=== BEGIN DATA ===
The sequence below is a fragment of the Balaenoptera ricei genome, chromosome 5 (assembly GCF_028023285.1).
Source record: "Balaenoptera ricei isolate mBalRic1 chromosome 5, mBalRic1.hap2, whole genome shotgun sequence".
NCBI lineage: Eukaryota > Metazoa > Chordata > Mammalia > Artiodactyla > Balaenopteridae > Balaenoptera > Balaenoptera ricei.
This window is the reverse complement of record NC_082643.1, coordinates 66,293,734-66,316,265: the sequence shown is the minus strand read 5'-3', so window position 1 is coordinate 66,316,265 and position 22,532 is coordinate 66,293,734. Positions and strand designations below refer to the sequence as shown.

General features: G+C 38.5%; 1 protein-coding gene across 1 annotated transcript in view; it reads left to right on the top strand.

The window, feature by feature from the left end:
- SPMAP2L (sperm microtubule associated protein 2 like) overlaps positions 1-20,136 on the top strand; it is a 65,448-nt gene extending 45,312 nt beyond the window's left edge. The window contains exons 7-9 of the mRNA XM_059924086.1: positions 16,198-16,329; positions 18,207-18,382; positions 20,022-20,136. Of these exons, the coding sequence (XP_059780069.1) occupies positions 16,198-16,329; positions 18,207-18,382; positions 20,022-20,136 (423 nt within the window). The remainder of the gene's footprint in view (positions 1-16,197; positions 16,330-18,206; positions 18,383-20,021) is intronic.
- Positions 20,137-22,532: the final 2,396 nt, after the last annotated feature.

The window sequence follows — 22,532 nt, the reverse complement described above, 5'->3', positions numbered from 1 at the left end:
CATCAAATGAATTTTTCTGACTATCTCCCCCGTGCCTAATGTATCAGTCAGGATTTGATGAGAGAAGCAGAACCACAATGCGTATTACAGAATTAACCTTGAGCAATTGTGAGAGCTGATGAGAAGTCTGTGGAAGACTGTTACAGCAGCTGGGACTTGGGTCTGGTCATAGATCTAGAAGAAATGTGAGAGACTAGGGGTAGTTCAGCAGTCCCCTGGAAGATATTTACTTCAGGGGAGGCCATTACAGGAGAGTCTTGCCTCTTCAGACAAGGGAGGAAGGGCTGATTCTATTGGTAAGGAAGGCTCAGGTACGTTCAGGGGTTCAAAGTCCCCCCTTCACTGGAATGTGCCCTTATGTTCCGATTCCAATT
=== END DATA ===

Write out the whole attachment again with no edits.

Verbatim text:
The sequence below is a fragment of the Balaenoptera ricei genome, chromosome 5 (assembly GCF_028023285.1).
Source record: "Balaenoptera ricei isolate mBalRic1 chromosome 5, mBalRic1.hap2, whole genome shotgun sequence".
NCBI lineage: Eukaryota > Metazoa > Chordata > Mammalia > Artiodactyla > Balaenopteridae > Balaenoptera > Balaenoptera ricei.
This window is the reverse complement of record NC_082643.1, coordinates 66,293,734-66,316,265: the sequence shown is the minus strand read 5'-3', so window position 1 is coordinate 66,316,265 and position 22,532 is coordinate 66,293,734. Positions and strand designations below refer to the sequence as shown.

General features: G+C 38.5%; 1 protein-coding gene across 1 annotated transcript in view; it reads left to right on the top strand.

The window, feature by feature from the left end:
- SPMAP2L (sperm microtubule associated protein 2 like) overlaps positions 1-20,136 on the top strand; it is a 65,448-nt gene extending 45,312 nt beyond the window's left edge. The window contains exons 7-9 of the mRNA XM_059924086.1: positions 16,198-16,329; positions 18,207-18,382; positions 20,022-20,136. Of these exons, the coding sequence (XP_059780069.1) occupies positions 16,198-16,329; positions 18,207-18,382; positions 20,022-20,136 (423 nt within the window). The remainder of the gene's footprint in view (positions 1-16,197; positions 16,330-18,206; positions 18,383-20,021) is intronic.
- Positions 20,137-22,532: the final 2,396 nt, after the last annotated feature.

The window sequence follows — 22,532 nt, the reverse complement described above, 5'->3', positions numbered from 1 at the left end:
CATCAAATGAATTTTTCTGACTATCTCCCCCGTGCCTAATGTATCAGTCAGGATTTGATGAGAGAAGCAGAACCACAATGCGTATTACAGAATTAACCTTGAGCAATTGTGAGAGCTGATGAGAAGTCTGTGGAAGACTGTTACAGCAGCTGGGACTTGGGTCTGGTCATAGATCTAGAAGAAATGTGAGAGACTAGGGGTAGTTCAGCAGTCCCCTGGAAGATATTTACTTCAGGGGAGGCCATTACAGGAGAGTCTTGCCTCTTCAGACAAGGGAGGAAGGGCTGATTCTATTGGTAAGGAAGGCTCAGGTACGTTCAGGGGTTCAAAGTCCCCCCTTCACTGGAATGTGCCCTTATGTTCCGATTCCAATT